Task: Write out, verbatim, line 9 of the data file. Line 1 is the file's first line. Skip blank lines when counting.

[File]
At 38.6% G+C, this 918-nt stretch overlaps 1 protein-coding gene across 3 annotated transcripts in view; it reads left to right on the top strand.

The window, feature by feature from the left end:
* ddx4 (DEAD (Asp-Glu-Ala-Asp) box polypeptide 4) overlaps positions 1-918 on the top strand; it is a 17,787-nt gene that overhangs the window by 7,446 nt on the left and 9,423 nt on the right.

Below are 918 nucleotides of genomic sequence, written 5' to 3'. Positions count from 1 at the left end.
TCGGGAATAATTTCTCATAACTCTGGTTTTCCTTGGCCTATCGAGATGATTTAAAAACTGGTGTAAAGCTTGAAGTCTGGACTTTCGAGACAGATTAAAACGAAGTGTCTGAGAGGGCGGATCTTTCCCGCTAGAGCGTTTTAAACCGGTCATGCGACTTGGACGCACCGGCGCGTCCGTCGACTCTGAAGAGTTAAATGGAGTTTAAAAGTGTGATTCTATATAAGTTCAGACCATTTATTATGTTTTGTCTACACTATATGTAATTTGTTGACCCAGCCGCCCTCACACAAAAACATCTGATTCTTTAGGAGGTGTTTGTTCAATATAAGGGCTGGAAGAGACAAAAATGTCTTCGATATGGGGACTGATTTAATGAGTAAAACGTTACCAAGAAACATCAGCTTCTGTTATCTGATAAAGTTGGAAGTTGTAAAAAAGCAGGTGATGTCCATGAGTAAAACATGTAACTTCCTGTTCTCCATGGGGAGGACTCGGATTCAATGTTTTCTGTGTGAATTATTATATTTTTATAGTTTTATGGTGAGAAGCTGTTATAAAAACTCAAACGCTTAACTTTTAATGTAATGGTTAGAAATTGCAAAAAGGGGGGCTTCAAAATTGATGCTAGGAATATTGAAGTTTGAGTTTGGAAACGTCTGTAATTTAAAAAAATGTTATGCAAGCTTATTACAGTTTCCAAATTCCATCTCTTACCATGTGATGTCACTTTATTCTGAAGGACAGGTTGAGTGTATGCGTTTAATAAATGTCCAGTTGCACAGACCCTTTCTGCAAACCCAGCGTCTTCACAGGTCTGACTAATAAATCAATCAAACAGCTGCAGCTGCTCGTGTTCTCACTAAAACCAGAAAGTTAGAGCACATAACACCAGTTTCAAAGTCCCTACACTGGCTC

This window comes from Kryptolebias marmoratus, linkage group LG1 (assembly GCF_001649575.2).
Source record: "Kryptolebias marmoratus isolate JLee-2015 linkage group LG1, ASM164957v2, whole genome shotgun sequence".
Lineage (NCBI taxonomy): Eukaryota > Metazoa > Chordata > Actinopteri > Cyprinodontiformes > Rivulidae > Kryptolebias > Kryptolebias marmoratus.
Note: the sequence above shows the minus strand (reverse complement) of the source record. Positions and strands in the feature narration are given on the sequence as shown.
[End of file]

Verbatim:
Note: the sequence above shows the minus strand (reverse complement) of the source record. Positions and strands in the feature narration are given on the sequence as shown.